This article analyzes the Chinese Communist Party’s “Core Socialist Values” (shèhuì zhŭyì héxīn jiàzhíguān) to show how each of these twelve values is defined, both independently and in relation to others. Using a Gramscian analytical approach, the article examines how a Chinese “integral state” is being prepared to ensure that consensus to the state’s proscribed values is not undermined by competing discourses. Consideration is given to how civil society becomes the ground for building consensus, reinforced by coercive strategies emanating from the Chinese state. In conclusion, the paper argues that the Core Socialist Values campaign represents a shift in focus under the current Xi Jinping Administration to emphasize the superstructure over the economic base, with the objective of creating citizens of and for the People’s Republic of China.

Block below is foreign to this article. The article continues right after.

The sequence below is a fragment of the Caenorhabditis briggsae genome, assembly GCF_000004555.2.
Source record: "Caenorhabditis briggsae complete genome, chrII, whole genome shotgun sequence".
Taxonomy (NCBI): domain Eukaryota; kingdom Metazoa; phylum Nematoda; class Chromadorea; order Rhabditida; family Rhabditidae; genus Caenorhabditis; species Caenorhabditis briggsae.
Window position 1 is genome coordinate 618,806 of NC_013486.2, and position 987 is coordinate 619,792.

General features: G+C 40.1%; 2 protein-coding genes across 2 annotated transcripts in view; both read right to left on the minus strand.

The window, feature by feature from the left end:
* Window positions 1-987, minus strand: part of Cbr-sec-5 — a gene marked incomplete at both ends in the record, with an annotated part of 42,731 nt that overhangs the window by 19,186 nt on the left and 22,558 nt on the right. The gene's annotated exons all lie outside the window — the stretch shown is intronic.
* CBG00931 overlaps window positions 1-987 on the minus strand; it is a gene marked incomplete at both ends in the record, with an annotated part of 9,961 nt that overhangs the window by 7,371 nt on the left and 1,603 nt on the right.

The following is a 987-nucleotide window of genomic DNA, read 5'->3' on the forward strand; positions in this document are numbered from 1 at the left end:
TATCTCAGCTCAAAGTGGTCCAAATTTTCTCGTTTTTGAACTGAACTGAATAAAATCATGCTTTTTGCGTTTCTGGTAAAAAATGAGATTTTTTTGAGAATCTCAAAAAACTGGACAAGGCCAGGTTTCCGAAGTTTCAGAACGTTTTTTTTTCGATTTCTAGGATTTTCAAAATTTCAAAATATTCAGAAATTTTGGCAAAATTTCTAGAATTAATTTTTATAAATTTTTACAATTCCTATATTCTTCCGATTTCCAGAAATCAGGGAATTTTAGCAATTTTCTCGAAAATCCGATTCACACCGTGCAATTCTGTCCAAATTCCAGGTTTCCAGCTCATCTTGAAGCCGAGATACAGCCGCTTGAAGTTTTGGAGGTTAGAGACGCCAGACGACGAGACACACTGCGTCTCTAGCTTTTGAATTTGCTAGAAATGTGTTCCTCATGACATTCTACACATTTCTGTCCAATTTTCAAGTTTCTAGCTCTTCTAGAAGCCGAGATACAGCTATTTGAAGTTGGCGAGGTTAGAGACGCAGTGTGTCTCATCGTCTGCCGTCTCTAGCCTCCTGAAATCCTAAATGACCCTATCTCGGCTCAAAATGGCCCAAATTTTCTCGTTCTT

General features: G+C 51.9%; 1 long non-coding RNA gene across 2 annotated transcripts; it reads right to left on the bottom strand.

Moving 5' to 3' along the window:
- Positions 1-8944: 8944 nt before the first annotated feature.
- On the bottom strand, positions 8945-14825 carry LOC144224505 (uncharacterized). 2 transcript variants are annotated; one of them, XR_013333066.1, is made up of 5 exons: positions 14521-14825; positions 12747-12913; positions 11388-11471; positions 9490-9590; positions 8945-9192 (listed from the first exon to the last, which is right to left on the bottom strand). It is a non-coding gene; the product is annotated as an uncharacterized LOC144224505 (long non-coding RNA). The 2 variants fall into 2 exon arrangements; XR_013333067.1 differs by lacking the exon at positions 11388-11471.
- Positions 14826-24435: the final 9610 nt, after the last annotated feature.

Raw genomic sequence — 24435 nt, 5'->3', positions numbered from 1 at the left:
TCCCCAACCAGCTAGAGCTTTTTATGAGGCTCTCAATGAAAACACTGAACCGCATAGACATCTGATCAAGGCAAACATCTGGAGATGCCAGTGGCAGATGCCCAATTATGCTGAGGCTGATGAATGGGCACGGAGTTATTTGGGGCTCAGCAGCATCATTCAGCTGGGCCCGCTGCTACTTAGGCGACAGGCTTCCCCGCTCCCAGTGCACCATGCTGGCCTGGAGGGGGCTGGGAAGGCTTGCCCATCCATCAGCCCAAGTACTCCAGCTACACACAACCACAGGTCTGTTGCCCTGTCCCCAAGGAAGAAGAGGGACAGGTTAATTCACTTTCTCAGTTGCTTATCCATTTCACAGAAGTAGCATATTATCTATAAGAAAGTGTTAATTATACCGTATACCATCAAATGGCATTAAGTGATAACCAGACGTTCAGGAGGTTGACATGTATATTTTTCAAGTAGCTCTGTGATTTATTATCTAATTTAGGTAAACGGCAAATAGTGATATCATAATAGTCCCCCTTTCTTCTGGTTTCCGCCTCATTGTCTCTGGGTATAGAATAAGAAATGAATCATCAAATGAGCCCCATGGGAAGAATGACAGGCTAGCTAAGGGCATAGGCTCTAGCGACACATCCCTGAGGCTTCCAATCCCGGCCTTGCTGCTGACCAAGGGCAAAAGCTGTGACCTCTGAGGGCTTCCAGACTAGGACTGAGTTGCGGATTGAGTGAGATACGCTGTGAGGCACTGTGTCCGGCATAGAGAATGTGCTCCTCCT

Bibliographical noteThis is an Accepted Manuscript of an article published by Taylor & Francis in Critical Asian Studies, on 15/12/2016, available online: http://www.tandfonline.com/10.1080/14672715.2016.1263803
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